duck with a shot of bourbon - one for the duck and one for me - then sprinkled with some salt and pepper.

    Put a couple of slices of orange and lemon in the cavity and onto the Kamado at ~350 til the IT of breast was

    160 to 165. I know that some folks like a more rare bird but this works for us.

     

    I didn't know about this type duck and learned something new. Thanks for posting good luck with your cook.

  7. I think that 180 is way too high a temp. I only go to about 120 IT, let it cool and refrigerate overnight. Slice thin -

    like the roast beef you get from a deli - the next day and put the slices in the slow cooker with some broth, onions, etc.

    It will cook more in the slow cooker. I find meat easier to slice when it is cold. In fact sometimes I will put it in the freezer

    for about a half hour to firm up then slice. A meat slicer makes the job easy and you can slice the onions on it too.

    We make this a couple of times a year and always on Christmas Eve. Spoon a little of the broth onto your roll when

    making your sandwich. HTH

     

  8. Another idea is roast beef sandwiches. Use Eye of Round, Tri-Tip or Sirloin and smoke / roast
    a day or two before. Refrigerate over night and slice thin the next day. Cold meat is easier to
    slice. Put it in a slow cooker or crock pot with thinly sliced onions, beef broth or water
    with beef bullion and sliced mushrooms. Add a couple of shots of hot sauce and let simmer.
    It will ready to eat when you arrive home. Serve on hard crusted rolls with horse radish
    cheddar cheese and some sides - chips, potato salad, slaw, beans etc.

    Congratulations on the twin baptism.

     

  9. A couple of thoughts - There are a lot recipes posted on the net using CI skillets for pizza and folks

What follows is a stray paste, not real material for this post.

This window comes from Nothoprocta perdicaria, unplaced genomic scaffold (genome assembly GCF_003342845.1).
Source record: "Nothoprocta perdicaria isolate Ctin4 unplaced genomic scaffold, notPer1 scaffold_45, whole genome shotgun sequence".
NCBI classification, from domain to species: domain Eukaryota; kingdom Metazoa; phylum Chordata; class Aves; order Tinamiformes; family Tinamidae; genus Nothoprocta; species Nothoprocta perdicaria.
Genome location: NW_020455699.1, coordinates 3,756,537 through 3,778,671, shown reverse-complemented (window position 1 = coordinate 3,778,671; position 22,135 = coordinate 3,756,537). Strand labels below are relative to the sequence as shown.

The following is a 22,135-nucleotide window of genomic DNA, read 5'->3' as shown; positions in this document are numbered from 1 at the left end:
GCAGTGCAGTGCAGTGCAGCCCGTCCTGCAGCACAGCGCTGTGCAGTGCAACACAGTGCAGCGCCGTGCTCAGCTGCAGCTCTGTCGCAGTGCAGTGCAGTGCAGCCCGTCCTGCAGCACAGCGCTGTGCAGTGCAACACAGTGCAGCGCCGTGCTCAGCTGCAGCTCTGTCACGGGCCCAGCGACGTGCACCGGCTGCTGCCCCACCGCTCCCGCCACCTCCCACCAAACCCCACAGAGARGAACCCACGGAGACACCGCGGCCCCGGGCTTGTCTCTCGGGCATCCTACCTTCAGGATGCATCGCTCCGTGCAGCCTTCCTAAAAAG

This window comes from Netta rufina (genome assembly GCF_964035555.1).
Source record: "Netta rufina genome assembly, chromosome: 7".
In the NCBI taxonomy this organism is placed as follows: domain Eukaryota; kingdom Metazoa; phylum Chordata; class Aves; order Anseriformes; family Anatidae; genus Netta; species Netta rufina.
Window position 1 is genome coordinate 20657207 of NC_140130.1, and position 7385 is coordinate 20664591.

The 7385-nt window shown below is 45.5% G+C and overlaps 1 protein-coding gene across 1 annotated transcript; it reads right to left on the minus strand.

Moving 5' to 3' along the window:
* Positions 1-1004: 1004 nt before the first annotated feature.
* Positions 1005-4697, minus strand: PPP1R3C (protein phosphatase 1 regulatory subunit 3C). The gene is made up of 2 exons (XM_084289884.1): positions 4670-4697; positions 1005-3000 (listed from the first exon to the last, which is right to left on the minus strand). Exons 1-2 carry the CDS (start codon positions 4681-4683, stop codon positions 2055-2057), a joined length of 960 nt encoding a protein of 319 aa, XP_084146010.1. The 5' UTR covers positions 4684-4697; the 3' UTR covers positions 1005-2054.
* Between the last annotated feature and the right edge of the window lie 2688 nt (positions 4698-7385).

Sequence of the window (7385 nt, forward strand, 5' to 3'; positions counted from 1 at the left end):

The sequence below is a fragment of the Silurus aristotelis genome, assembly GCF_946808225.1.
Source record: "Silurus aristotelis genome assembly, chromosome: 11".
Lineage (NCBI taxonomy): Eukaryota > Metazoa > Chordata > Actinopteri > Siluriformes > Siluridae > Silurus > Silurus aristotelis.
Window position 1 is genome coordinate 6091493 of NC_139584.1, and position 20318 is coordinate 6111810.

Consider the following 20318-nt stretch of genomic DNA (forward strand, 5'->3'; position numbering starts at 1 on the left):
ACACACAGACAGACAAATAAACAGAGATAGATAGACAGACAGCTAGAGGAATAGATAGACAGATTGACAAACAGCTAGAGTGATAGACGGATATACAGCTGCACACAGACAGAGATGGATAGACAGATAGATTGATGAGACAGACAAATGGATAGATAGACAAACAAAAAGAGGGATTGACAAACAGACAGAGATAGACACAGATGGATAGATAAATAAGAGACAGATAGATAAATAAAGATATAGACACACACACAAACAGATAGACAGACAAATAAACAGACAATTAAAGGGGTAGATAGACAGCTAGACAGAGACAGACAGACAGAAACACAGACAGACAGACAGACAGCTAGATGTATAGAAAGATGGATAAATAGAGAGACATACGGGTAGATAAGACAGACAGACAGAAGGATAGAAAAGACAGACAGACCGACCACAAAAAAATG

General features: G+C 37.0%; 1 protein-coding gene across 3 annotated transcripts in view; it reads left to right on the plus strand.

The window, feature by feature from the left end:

seem to like the results. Also consider that pizzas can be baked on stones, screens or directly on

    the meat grate w/o stones of screens. I'd say "Go for it". Besides, the pan will also serve as a griddle

    or heat deflector so your investment should serve you well.  We have a Lodge CI pizza pan or

    baking pan as they refer to it - which we have yet to use. Guess I'll have to dig it out and give

    it a try. LOL! The reviews on the Lodge site are very positive but keep in mind that it is the Lodge site.

    We have a ton of CI and use some of it regularly on our grills - great for cooking. HTH.

  10. Hi All - New AZ member here. I've been grilling and Q'ing for quite a few years starting
    with gas then moving to charcoal and wood. After using an offset smoker and a charcoal
    patio grill for a couple of years, I decided to add a Kamado - or two or three - to my
    arsenal. I wound up with three - all built and purchased in 2003 from RJ's Sacramento
    operation. They consist of a K1, K5 and K9. They have served me well over the years and
    continue to do so. I guess that puts me in the minority here for brand ownership. LOL!
    It's good to see that there are a few others still using these K's. It's pretty amazing how
    the use of Kamado style cookers has taken off in recent years. There are a lot more
    manufactures and models available these days compared to back then.

     

    From reading some of the posts it's evident that there are a lot of friendly, talented folks
    here producing some very creative meals and willing to share information.
    Hopefully, I can learn and contribute as well.